passage is adduced to show that the defendant should always pay but never profit.] Said R. A'ha bar Ta'hlipha to Rabh: If it is so, then according to R. Jehudah, who insists upon the division of both, we find instances according to him that a non-vicious ox pays more than one-half, and the Scripture provides expressly [ibid. 351: "Then shall they sell the live ox and divide his money" (e.g., when an ox worth fifty gored one worth forty, and the carcass was worth twenty, then the damage amounts to twenty, and if the plaintiff take one-half of the live ox which is twenty-five, and one-half of the carcass which is ten, he would receive altogether thirty-five, which is more than one-half of the damage). Nay, R. Jehudah also holds of the rule that the difference should be divided and deducted from the live one. Whence does he deduce it? From [ibid., ibid.]: "And the dead ox also they shall divide." But does not R. Jehudah deduce from this passage that each takes one-half of the dead and one-half of the live one? The passage could read: "And the dead ox they shall divide." Why "and the dead ox also"? To infer both.
MISHNA XII.: There are cases when one is liable for the acts of his ox and is free if they are his own acts, and vice versa. How so? If one's ox cause disgrace the owner is free, 1 but if he himself did so he is liable. If his ox blinded the eye of his slave or knocked out his teeth the owner is not liable (i.e., the slave is not to be manumitted), but if he himself did it he is. If his ox wounded one of his parents he is liable, but if he himself had done so he is free; and the same is the case when his ox set fire to a barn on Sabbath he is liable, while if he himself did so he is free, for in both last cases he is guilty of a capital crime.
GEMARA: R. Abbuhu taught in the presence of R. Johanan: All those whose acts are of a destructive nature are not liable (as regards the observation of the Sabbath), except those who wound and set fire. Said R. Johanan to him: Go and teach this outside of the college (i.e., such a statement is not to be respected by the college), as those two mentioned are no exceptions (and are also of destructive nature); they can only constitute exceptions in case of the wounding (of an animal when he needed the blood) for his dog, 2 and in case of fire when he needed
the ashes (i.e., when the act was done with an intention to derive benefit from the things acted upon).
There is an objection from our Mishna: "An ox that set fire to a barn," etc. And as the Mishna equals the owner to his ox, is it not to assume that as the ox had no need of the fire so also had the owner none, and still it is stated that he is free (civilly) because he is guilty of a capital crime (hence we see that setting fire on Sabbath is an exception)? Nay, the equality is in the reverse; that is, as the owner did it with some purpose, so also did the ox. How is this possible of an ox? Said R. Avia: It may be explained that it was an intelligent ox that had an itch on his back, and he started the fire in order to roll in the ashes. But whence do we know that this was his intention? From the fact that he really did roll in the ashes. Are there such intelligent oxen? Yea, there are, as there was an ox that belonged to R. Papa, who when he once suffered from toothache removed the cover from the beer barrel and drank from the beer to be cured.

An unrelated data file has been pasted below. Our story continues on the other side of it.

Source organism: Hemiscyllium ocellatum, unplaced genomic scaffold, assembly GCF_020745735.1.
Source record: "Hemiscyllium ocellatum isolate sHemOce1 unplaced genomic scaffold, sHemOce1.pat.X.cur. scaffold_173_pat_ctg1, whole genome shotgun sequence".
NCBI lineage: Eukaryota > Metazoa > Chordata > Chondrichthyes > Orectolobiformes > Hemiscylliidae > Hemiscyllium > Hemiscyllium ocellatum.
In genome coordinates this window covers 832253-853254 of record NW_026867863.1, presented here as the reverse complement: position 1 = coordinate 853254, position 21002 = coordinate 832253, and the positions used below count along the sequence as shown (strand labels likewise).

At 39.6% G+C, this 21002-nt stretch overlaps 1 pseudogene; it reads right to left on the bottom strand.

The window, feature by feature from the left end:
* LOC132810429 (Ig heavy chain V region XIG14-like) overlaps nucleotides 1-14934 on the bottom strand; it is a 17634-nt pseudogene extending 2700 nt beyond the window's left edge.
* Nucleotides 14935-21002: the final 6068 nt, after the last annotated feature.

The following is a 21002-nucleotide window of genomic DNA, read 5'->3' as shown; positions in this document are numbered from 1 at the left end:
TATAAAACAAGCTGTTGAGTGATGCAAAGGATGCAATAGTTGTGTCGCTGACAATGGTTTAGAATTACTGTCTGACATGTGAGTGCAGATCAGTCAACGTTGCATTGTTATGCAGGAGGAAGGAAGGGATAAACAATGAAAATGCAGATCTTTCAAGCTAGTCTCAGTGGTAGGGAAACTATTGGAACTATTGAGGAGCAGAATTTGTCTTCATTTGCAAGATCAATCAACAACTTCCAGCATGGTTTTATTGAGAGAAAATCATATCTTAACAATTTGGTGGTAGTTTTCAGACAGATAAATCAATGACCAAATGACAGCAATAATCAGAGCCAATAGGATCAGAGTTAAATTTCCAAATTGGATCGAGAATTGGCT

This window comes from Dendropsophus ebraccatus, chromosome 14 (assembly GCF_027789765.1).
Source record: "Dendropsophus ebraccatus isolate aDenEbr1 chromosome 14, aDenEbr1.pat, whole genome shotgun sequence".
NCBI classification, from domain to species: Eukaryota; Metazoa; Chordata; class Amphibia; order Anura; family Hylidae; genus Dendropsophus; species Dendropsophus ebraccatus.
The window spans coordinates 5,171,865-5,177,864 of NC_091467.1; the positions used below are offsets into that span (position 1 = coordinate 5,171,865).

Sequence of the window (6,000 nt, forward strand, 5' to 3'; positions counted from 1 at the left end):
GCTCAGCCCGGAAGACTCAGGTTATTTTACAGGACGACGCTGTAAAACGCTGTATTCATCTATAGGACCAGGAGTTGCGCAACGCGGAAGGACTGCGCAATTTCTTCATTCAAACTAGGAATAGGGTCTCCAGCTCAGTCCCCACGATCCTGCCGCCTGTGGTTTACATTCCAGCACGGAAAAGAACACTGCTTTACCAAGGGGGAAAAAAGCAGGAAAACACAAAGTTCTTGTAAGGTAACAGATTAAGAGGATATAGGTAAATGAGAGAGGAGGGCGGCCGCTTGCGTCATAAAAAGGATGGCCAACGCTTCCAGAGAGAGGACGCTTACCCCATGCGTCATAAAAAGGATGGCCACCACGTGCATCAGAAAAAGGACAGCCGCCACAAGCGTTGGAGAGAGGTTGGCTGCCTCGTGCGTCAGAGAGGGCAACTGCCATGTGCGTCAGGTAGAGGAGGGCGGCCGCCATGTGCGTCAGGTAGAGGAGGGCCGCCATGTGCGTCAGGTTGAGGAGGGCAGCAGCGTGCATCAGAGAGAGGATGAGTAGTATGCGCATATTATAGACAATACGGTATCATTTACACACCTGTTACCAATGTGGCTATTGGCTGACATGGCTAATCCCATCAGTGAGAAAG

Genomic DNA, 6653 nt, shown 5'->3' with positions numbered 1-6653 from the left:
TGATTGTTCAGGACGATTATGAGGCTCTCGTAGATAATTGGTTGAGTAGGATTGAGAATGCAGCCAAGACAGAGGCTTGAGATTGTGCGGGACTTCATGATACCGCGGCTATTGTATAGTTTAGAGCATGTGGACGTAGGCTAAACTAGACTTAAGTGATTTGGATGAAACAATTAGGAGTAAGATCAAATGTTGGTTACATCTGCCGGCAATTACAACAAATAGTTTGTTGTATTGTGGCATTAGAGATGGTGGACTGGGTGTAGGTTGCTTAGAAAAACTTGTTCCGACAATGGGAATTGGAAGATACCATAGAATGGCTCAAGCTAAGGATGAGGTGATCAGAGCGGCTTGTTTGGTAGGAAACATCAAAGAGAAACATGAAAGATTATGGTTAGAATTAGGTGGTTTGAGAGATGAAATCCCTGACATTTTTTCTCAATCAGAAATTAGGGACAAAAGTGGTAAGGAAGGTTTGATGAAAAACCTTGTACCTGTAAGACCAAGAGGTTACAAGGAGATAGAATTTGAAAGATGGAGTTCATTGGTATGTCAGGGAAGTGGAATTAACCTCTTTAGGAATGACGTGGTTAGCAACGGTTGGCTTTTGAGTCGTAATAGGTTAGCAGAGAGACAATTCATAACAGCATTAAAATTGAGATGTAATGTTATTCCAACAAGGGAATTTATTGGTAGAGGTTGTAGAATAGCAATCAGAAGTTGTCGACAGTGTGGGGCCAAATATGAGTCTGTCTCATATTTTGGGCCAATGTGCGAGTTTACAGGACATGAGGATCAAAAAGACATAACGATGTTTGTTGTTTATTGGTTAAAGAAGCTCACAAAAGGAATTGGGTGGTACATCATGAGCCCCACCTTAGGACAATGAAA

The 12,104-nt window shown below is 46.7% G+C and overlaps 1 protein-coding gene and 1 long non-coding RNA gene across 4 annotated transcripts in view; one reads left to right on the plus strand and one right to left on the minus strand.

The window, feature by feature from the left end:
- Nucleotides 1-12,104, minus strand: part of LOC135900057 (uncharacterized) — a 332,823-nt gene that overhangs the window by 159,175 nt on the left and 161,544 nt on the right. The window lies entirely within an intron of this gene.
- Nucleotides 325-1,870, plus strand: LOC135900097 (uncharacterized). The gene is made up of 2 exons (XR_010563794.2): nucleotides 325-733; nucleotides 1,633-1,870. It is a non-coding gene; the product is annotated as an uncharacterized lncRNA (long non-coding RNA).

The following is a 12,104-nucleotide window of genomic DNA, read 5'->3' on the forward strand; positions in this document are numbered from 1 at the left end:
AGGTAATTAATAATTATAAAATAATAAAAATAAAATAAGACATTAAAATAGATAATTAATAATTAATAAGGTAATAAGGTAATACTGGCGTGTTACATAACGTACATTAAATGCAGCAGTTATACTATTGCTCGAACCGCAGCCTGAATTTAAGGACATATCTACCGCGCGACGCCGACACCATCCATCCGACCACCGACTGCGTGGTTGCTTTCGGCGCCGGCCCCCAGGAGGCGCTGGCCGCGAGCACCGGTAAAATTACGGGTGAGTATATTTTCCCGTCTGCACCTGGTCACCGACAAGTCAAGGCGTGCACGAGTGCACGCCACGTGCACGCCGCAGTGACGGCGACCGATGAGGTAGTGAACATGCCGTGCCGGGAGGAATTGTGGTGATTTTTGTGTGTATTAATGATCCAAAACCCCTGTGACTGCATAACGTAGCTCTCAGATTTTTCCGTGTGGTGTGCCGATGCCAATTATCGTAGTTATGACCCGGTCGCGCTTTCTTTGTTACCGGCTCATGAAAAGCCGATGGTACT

Said the rabbis to R. Papa: How can you say that the equality is that the ox imitated the owner? Does not the Mishna state that if his ox cause disgrace he is free, but not if he himself: now can an ox have such intelligence as to intend to disgrace? Yea, for instance, when he intended to do damage (but caused only disgrace), in which case the Master said elsewhere, if he intended to do damage but caused only disgrace, he is liable.
MISHNA XIII.: An ox that ran after another ox, and the latter was injured, the plaintiff claims that the ox injured him while the defendant claims that it was not so, but that the injury was caused by rubbing against a stone: the rule is that the burden of proof is upon the plaintiff. If two oxen having different owners were running after a third, each of the defendants claiming that the other one's ox caused the injury, both of them are free; if the two oxen belonged to one person both are liable (as explained further on); if one ox was a big one and the other a small one, the plaintiff claims that the big one caused the injury while the defendant claims that the small one caused it (the difference being that the big one is of sufficient value to pay the half damage while the small one is not); or if one was non-vicious and the other vicious, the plaintiff claiming that the vicious one did the injury, and the defendant claiming that the non-vicious did it, the burden of proof is upon the
plaintiff. If the defendant's oxen were two, one a big one and the other a small one, and so also were the plaintiff's oxen, the plaintiff claims that the big one injured his big ox and the small one injured the small ox, and the defendant claims that the reverse was the case (so as to reduce his payments); or when one was a non-vicious and the other one a vicious one, the plaintiff claims that the vicious one injured the big one and the non-vicious the small one, while the defendant claims that it was not so, but that the non-vicious injured the big one and the vicious the small one, the burden of proof is upon the plaintiff.